by The Editors, September 23, 2008

Translators under 30, this is for you: The Susan Sontag Foundation has announced its annual prize for translation, with a cash award of $5,000. This year the call is for work translated from Spanish into English. You can find more details on applying at the website, and look at the winners of last year's… more »

Jabuti Prize for Tezza’s “Eternal Son”

by The Editors, September 30, 2008

WWB author Cristovão Tezza has won the prestigious Jabuti Prize for his book The Eternal Son. You can read an excerpt from the book in our September issue, over here Our heartiest congratulations to him!

Imagination Can Take You Everywhere

by Georgia de Chamberet, October 1, 2008

All work and no play describes my summer this year. So I headed for the Arts Club in Mayfair with delight to celebrate the publication of Andrew Logan: An Artistic Adventure. One of the first

On the Passing of Ahmed Faraz

by moazzam sheikh, October 1, 2008

It would be accurate to say that Faraz was the most famous and beloved twentieth-century Urdu poet from the subcontinent, after Iqbal(1877-1938) and Faiz (1911-1984). He may even be the most sung or popular among his contemporaries in any South Asian language. This is no small feat, since many of Faraz's… more »

Mahmoud Darwish Tribute on the Bowery

by The Editors, October 3, 2008

A tribute to the late Mahmoud Darwish will be held at the Bowery Poetry Club this Sunday, October 5th at 1:30 PM. Readers will include Breyten Breytenbach, Pierre Joris, Ammiel Alcalay, Ghassan Nasr, Danae Elon, Bob Holman and others. Admission is free, and we encourage all the New Yorkers and lovers… more »

Words with Borders…and Borders and Borders

by The Editors, October 5, 2008

With regrets for the delay in commenting on this, here's an interesting piece from the New York Times on the complicated and often confounding interplay of language, culture and politics in the Caucasus. It's an intriguing look at the fate of the lingua franca that falls out of grace, and provides some… more »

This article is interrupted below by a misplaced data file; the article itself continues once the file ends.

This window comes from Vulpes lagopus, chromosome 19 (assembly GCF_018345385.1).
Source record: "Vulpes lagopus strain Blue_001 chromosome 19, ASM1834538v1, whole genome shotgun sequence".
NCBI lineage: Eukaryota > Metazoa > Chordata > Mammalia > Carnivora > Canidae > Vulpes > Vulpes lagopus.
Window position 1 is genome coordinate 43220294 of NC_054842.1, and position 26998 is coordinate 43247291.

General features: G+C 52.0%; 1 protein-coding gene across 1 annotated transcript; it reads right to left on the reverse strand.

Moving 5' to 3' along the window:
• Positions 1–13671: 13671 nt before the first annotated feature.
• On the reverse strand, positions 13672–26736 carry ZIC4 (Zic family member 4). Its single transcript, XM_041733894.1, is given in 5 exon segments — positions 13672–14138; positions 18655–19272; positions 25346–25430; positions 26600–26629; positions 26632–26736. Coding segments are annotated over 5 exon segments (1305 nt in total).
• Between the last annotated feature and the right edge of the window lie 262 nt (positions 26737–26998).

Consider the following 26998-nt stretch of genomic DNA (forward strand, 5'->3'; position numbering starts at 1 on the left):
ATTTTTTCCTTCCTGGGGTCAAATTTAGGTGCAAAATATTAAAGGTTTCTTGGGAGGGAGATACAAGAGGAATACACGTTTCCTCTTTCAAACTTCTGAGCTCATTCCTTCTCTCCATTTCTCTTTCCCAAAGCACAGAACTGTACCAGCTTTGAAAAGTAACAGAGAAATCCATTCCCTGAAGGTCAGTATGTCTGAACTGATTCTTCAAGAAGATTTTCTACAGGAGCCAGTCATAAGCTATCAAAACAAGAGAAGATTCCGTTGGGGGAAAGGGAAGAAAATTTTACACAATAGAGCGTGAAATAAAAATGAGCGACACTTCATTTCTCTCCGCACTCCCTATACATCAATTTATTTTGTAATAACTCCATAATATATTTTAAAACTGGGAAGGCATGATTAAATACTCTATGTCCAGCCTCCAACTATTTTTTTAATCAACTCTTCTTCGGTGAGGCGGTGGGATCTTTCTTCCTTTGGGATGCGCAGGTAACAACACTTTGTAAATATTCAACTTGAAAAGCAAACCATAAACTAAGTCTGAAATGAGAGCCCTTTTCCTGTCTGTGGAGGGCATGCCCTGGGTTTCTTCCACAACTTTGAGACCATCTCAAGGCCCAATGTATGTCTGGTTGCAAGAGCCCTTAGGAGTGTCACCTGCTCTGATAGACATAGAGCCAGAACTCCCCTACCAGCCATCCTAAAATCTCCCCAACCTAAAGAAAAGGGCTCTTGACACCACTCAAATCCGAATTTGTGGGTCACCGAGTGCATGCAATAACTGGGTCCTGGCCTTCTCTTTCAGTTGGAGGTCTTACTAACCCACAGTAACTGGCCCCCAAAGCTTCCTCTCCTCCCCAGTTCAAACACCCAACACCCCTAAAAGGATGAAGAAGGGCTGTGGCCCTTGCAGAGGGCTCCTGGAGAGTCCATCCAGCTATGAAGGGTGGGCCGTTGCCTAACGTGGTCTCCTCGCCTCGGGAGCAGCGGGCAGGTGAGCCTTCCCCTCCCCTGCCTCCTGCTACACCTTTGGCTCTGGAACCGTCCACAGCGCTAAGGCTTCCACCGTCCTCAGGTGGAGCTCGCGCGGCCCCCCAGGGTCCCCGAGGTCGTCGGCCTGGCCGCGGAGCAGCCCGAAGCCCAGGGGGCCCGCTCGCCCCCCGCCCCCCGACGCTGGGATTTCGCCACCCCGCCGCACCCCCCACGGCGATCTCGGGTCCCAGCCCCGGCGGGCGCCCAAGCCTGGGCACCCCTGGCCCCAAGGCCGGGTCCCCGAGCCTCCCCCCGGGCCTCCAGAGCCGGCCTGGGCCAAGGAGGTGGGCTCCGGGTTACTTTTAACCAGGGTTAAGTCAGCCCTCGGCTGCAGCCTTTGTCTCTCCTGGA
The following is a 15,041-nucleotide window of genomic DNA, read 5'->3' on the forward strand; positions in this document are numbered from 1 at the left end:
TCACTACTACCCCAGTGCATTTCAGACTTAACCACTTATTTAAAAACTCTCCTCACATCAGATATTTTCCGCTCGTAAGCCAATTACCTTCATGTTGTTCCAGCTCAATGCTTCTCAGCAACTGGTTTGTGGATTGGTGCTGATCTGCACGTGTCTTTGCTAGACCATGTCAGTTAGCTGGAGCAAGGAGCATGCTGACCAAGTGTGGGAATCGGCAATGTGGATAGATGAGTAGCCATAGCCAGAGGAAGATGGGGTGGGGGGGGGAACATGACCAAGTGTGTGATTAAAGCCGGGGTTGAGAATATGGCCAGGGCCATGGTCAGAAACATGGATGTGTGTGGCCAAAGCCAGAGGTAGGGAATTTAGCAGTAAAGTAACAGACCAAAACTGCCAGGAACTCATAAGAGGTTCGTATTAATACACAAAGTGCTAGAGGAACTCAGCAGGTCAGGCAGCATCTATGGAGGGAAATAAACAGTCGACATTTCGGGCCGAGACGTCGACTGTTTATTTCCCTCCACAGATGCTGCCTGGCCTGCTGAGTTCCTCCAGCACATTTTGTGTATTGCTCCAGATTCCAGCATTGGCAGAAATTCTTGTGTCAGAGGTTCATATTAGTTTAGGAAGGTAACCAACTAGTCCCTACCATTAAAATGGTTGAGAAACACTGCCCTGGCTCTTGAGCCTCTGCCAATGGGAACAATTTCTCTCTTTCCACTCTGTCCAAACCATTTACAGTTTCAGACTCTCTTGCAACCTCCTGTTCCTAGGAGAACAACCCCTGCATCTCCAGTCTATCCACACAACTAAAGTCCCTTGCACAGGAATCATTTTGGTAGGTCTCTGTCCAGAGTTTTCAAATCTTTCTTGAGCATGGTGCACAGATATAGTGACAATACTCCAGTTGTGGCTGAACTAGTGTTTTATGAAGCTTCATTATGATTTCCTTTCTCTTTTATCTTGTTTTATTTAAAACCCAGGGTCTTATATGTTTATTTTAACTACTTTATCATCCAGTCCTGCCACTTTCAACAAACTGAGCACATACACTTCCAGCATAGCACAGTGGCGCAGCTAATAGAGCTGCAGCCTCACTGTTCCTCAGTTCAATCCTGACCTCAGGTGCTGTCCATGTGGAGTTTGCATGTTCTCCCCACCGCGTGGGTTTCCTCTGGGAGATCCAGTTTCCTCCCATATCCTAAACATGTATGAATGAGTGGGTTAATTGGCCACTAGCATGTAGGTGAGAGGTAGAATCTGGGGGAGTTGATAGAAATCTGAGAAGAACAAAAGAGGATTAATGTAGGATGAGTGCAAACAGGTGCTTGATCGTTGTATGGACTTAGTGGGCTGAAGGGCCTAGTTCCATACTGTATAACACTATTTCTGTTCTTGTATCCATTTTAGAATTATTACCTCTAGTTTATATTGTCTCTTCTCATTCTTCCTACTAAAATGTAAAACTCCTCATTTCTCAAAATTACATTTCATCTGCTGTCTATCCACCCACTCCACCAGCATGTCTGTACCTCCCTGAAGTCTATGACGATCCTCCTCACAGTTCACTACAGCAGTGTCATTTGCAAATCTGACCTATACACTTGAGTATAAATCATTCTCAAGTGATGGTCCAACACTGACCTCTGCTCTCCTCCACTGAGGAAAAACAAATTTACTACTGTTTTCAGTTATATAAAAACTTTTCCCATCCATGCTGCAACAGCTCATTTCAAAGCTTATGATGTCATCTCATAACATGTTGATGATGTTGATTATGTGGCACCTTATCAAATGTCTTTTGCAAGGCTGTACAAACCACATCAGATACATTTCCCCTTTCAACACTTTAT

Le Clezio wins Nobel

by The Editors, October 9, 2008

In a decision that none of our in-house bookmakers called, French author J. M. G. Le Clezio has won this year's Nobel Prize for Literature. Dig into the WWB archives for a look at his work, in this excerpt from his book Wandering Star

A Feast for Readers: Eid Specials in Bangladesh

by Mahmud Rahman, October 23, 2008

The last morning of September, I learn that the Daily Star's Eid Literature Special has come out. It includes a personal essay from me, so I head out for a nearby newspaper vendor. He's at Farmgate, fifteen minutes away. On my walk I notice many shops are shuttered. People are vacating the city. Dhaka… more »

My Book Party in Eupen

by Arnon Grunberg, October 28, 2008

In September my new novel was published in the Netherlands. The book launch seems to have become an inevitable part of the publication of a new book, at least in the Netherlands. A publisher in the U.S. once explained to me that book launches were considered a waste of money, but that if I wanted to… more »

A Treaty of Love

by Arnon Grunberg, November 23, 2008

After my trip to Lebanon in the spring of 2007, I traveled to London to interview the Lebanese-Palestinian author Samir El-Youssef. El-Youssef has a beautiful and contagious laugh. That was the first thing I noticed over lunch in a Lebanese restaurant. The second thing that became clear was that El-Youssef… more »

Fagles Prize to Lawrence Venuti

by Susan Harris, November 26, 2008

We're delighted to report that Lawrence Venuti has been awarded the 2008 Robert Fagles Translation Prize for his translation of the Catalan poet Ernest Farrés's Edward Hopper. You can read four of these poems, each inspired by a different Hopper painting, in our Catalan issue of last more »

Toussaint, Camus

by Bud Parr, December 3, 2008

Martin Riker from Dalkey Archive Press has an interesting piece at "The Front Table"* on his love for Jean-Philippe Toussaint's work. Regarding why it's important to publish several of Toussaint's books together, which Dalkey is doing, he says "This is not just about a book. Here's a writer who is doing… more »